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ASUS GTX 580 Review

ccokeman    -   November 29, 2010
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Conclusion:

When you look at the performance delivered by the ASUS GTX 580 when run in its stock configuration, the numbers compare with the those of the reference GTX 580 with some increases here and there across the testing suite. The 10MHz improvement in base clock speed does offer up a small boost in games. However, ASUS was not going to let that be the only point of difference with this card and included its Smart Doctor utility to get the most from the GTX 580. By utilizing this utility and tweaking the voltage, I was able to increase the clock speed from the base 782MHz on the GF 110 core by 23%, up to 962MHz. On the memory, the scaling was not as dramatic, but still went up by 14% to 1140MHz. This allowed the already fastest single GPU in the market to scale well beyond what the reference card was able to deliver. Using the voltage tweak software, I did not see any indication of the voltage monitoring capabilities of this card reducing performance, so that is another hurdle that seems to be overcome as long as you do not use programs such as Furmark and OCCT to test for stability. When run at stock speeds, the ASUS GTX 580 was either equal to or better than the HD 5870 in 18 out of 40 tests run. When overclocked, the differential was just as close at 17 out of 40 tests run, easily outdistancing the GTX 480 and HD 5870, the two prior single GPU top of the line offerings from both the NVIDIA and AMD camps.

The cooling performance of this offering from ASUS mirrors the reference versions results at the factory clock speeds and voltages. When you start increasing the voltage, the card does need to work to get rid of the heat. At the 85% fan speed limit, the ASUS GTX 580 still comes in at four degrees cooler than the stock testing, where the fan speed is automatically controlled. Now, as we all know, the blower-style fan is not the quietest solution out there when you start bumping up the RPMs on the fan. By limiting this card to 85%, the noise penalty is kind of cut off at the pass. Even at 85%, the card is not terribly noisy. The fan is not pitchy, but has more of a hum, making it not quite as annoying a sound profile, but you still know it's there. By dropping the fan speed a little further to the high 70% range, the noise is further reduced with close to the same cooling efficiency.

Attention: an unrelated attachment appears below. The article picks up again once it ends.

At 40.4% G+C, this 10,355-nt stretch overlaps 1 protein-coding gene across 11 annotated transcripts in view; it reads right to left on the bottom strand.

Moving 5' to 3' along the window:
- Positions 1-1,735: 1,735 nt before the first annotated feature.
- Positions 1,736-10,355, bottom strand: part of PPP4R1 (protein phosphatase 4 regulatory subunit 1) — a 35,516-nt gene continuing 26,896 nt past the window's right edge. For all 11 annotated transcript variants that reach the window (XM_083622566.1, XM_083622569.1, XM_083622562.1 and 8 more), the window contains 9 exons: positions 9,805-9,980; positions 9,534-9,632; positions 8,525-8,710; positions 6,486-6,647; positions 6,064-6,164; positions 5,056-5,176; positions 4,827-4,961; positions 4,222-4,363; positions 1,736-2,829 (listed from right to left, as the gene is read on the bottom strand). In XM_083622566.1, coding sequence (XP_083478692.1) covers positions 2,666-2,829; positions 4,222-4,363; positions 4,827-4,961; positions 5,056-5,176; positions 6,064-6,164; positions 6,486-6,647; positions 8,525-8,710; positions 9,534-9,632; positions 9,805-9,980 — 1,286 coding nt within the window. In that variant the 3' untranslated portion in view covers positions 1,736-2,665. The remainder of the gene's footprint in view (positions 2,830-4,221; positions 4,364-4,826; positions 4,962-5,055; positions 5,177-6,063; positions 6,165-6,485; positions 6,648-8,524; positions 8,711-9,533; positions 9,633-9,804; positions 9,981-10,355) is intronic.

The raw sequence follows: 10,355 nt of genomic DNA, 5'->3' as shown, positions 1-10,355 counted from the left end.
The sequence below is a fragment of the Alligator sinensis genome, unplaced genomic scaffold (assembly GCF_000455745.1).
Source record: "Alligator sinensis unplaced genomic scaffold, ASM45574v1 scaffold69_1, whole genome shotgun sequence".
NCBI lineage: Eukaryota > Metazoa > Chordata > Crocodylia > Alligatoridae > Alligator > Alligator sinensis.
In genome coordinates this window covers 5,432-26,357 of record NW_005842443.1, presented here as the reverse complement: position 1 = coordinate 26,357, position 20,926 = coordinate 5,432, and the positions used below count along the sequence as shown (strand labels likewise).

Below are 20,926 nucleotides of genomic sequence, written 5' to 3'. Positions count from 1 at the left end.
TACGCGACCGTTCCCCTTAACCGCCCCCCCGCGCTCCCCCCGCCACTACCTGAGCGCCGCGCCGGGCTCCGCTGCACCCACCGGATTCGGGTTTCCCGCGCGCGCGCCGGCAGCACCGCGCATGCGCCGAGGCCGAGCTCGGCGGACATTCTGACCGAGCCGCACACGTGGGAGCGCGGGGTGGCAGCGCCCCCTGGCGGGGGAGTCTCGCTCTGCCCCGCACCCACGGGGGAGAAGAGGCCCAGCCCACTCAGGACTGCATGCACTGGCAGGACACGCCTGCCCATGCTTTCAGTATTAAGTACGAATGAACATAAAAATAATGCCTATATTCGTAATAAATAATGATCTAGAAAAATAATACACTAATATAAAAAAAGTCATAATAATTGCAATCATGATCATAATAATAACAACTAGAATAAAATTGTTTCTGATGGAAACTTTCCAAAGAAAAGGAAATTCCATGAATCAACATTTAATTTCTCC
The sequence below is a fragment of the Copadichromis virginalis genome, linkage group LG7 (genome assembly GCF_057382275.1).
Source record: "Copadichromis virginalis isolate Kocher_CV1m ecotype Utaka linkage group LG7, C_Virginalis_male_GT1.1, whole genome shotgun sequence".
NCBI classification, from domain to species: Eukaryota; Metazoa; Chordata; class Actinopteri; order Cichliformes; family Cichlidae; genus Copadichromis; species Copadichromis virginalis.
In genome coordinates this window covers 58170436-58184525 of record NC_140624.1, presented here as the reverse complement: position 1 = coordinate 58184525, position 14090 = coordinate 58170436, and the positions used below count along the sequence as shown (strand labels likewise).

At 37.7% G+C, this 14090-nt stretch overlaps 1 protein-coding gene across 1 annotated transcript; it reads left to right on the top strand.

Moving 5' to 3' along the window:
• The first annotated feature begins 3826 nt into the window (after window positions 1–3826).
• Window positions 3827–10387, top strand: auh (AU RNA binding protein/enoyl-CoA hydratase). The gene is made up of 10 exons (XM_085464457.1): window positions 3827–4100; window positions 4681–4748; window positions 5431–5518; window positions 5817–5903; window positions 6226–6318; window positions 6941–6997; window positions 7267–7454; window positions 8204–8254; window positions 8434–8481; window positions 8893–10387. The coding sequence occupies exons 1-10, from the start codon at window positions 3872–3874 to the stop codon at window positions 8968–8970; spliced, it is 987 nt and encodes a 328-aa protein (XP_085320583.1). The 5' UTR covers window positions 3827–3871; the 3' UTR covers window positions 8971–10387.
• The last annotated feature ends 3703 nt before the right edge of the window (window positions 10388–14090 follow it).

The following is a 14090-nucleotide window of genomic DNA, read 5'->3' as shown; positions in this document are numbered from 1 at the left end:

Putting two of these cards together and using the Smart Doctor software suite has already resulted in the ASUS GTX 580 showing serious performance increases. This added performance has already led to some new 3DMark records being set with tri-GPU and quad-GPU setups. Having this additional performance means running a 3D Surround setup should be a breeze, enabling a higher level of eye candy along with the out-of-screen effects. ASUS has put together a package with the GTX 580 that offers best-in-class performance with some massive upside in performance all for the same retail price as the rest of the non overclocked cards on the market.

 

Pros:

  • Overclocking
  • Voltage Tweak
  • Smart Doctor
  • Massive Performance Increases
  • Lower Noise
  • Vapor Chamber Cooling
  • PhysX Support
  • Tri-SLI capabilities
  • Surround Support
  • 3D Surround Support

Cons:

  • Pricing
Editors' Choice



  1. Introduction & Closer Look
  2. Closer Look: The Video Card
  3. Specifications & Features
  4. Testing: Setup & Overclocking
  5. Testing: Far Cry 2
  6. Testing: Metro 2033
  7. Testing: Crysis Warhead
  8. Testing: Call of Duty: Modern Warfare 2
  9. Testing: Just Cause 2
  10. Testing: Unigine 2.1
  11. Testing: Batman: Arkham Asylum
  12. Testing: Resident Evil 5
  13. Testing: 3DMark 06
  14. Testing: 3DMark Vantage
  15. Testing: Temperatures
  16. Testing: Power Consumption
  17. Conclusion
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